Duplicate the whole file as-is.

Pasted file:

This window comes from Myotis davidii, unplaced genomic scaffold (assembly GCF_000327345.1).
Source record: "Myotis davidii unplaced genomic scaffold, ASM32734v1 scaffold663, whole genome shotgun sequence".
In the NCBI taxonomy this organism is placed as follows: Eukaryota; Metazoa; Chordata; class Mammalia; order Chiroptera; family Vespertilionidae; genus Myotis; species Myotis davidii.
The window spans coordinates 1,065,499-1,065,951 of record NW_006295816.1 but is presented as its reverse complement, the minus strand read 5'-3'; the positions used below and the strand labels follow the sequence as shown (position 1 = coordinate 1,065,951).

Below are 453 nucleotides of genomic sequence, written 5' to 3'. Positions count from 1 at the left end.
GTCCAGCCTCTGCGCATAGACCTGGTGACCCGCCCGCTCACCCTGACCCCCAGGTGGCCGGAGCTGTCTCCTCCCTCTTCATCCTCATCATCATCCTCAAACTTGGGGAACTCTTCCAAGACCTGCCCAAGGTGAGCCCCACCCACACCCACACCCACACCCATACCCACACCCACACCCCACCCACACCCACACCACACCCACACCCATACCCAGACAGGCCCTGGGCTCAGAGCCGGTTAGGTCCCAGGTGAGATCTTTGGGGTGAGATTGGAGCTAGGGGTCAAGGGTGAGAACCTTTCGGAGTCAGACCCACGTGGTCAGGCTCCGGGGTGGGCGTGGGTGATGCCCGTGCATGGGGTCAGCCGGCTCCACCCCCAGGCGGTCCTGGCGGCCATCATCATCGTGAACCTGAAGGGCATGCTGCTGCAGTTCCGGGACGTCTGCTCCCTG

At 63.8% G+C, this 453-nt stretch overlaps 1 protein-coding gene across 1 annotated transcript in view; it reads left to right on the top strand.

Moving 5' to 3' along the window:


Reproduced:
This window comes from Myotis davidii, unplaced genomic scaffold (assembly GCF_000327345.1).
Source record: "Myotis davidii unplaced genomic scaffold, ASM32734v1 scaffold663, whole genome shotgun sequence".
In the NCBI taxonomy this organism is placed as follows: Eukaryota; Metazoa; Chordata; class Mammalia; order Chiroptera; family Vespertilionidae; genus Myotis; species Myotis davidii.
The window spans coordinates 1,065,499-1,065,951 of record NW_006295816.1 but is presented as its reverse complement, the minus strand read 5'-3'; the positions used below and the strand labels follow the sequence as shown (position 1 = coordinate 1,065,951).

Below are 453 nucleotides of genomic sequence, written 5' to 3'. Positions count from 1 at the left end.
GTCCAGCCTCTGCGCATAGACCTGGTGACCCGCCCGCTCACCCTGACCCCCAGGTGGCCGGAGCTGTCTCCTCCCTCTTCATCCTCATCATCATCCTCAAACTTGGGGAACTCTTCCAAGACCTGCCCAAGGTGAGCCCCACCCACACCCACACCCACACCCATACCCACACCCACACCCCACCCACACCCACACCACACCCACACCCATACCCAGACAGGCCCTGGGCTCAGAGCCGGTTAGGTCCCAGGTGAGATCTTTGGGGTGAGATTGGAGCTAGGGGTCAAGGGTGAGAACCTTTCGGAGTCAGACCCACGTGGTCAGGCTCCGGGGTGGGCGTGGGTGATGCCCGTGCATGGGGTCAGCCGGCTCCACCCCCAGGCGGTCCTGGCGGCCATCATCATCGTGAACCTGAAGGGCATGCTGCTGCAGTTCCGGGACGTCTGCTCCCTG

At 63.8% G+C, this 453-nt stretch overlaps 1 protein-coding gene across 1 annotated transcript in view; it reads left to right on the top strand.

Moving 5' to 3' along the window: